Located adjacent to the current Chippewa Cree Tribal Offices, this historic site was named after the original use of the hill as a place in which tribal members could gather to hear news from within the community.
Shortly after the establishment of Rocky Boy’s Reservation, an elder named Kennewash was selected as the camp Crier due to his ability to project his voice across a large area surrounding the Hill.
In the early period of the reservation’s history, electricity and telephones were not available to assist with communication, and the spoken word was relied upon as the method to deliver daily news and announcements to those who gathered. It was said that Kennewash’s voice was so loud, and made more emphatic by the natural rock walls surrounding the area, that he could be heard in all districts of the reservation, including Haystack, Parker School, Parker Canyon, and Duck Creek.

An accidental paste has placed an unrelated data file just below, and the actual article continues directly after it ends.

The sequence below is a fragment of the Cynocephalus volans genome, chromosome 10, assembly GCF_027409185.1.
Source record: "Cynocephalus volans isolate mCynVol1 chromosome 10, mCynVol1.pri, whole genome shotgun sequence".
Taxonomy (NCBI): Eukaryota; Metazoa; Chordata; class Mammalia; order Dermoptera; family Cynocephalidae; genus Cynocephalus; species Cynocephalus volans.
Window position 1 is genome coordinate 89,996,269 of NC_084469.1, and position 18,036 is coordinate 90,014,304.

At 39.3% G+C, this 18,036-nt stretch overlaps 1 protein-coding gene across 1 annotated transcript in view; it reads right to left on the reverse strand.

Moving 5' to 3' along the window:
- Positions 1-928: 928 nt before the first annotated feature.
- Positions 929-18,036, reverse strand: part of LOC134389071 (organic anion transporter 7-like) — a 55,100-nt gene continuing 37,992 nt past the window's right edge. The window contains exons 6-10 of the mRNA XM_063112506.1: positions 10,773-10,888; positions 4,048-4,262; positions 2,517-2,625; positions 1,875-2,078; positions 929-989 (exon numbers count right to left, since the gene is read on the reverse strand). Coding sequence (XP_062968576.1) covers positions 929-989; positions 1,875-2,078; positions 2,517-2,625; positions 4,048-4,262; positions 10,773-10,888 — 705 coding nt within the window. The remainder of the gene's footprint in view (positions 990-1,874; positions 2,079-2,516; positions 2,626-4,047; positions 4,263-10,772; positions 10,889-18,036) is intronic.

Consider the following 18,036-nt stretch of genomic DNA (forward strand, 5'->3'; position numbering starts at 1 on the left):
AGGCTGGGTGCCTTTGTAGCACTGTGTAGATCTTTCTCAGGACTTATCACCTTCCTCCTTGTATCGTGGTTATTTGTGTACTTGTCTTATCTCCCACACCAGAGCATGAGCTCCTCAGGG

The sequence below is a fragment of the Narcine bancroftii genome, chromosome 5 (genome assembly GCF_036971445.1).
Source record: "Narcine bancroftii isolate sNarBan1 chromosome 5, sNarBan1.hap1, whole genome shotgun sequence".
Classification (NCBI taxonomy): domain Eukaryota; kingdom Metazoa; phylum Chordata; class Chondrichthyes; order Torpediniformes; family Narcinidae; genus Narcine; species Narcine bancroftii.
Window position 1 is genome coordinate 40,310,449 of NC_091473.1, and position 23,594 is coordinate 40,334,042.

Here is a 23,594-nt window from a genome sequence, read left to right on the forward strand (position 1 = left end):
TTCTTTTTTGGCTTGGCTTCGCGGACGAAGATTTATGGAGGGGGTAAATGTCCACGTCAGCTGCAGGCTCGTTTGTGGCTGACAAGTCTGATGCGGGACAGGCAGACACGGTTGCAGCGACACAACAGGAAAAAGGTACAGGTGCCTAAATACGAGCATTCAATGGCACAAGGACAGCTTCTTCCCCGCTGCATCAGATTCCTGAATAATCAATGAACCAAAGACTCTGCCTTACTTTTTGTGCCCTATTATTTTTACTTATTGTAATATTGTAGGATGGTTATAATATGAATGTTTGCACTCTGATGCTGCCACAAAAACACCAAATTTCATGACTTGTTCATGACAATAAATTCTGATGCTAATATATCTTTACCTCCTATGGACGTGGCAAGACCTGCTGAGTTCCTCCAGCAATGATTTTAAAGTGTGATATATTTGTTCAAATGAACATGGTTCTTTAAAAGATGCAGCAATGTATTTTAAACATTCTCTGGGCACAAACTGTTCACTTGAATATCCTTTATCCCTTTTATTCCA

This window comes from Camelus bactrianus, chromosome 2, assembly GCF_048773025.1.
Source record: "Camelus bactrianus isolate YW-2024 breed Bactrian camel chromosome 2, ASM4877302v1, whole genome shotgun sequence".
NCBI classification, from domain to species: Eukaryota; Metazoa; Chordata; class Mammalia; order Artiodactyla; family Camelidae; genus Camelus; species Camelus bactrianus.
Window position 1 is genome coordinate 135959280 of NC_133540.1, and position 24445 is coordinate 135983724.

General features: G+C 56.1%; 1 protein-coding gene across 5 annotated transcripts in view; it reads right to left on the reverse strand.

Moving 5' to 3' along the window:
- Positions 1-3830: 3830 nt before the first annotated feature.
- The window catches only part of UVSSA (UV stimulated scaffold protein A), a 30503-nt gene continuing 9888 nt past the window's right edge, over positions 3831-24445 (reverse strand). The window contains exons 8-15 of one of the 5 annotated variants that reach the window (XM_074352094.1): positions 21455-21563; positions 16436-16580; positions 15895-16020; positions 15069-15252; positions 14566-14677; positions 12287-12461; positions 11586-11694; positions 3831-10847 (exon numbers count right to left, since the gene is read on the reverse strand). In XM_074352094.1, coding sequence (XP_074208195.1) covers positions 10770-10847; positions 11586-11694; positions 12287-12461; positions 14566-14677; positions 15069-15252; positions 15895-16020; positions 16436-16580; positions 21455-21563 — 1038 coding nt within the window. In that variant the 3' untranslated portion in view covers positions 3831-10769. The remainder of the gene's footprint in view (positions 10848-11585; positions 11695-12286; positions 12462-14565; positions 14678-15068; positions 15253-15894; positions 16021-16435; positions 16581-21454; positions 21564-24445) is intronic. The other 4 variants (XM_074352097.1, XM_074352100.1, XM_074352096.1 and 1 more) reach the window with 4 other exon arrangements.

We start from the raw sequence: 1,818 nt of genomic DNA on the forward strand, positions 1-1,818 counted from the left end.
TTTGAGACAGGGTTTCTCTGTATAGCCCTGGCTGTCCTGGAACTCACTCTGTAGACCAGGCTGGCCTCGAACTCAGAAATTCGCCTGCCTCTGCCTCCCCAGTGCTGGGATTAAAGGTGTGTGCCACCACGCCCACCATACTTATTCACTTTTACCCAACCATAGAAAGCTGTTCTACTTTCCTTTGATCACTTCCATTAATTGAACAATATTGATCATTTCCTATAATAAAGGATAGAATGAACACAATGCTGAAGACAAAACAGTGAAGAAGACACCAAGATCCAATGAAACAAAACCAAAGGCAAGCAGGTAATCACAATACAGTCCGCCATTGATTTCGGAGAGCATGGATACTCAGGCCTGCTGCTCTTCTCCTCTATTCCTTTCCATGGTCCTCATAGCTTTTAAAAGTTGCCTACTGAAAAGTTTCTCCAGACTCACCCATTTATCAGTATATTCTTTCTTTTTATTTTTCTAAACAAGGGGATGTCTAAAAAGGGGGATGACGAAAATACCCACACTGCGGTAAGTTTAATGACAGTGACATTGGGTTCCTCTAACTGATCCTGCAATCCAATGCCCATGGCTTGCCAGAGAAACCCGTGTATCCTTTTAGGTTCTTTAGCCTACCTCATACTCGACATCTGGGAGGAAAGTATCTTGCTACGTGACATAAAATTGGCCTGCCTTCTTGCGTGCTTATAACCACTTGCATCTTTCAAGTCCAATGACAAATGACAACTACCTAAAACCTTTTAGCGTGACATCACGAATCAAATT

The Crier’s position, near the top of the hill on the east side, is located near a spring, which was used by all of the reservation’s people when Sundance were first held in the area. This hill is, therefore, an important place not only to the history of the Reservation but also because of its sacred and cultural importance.
Thanks to recent preservation efforts coordinated by the Chippewa Cree Cultural Resources Preservation Department, this important site will continue to stand as a symbol of Chippewa Cree heritage for future generations.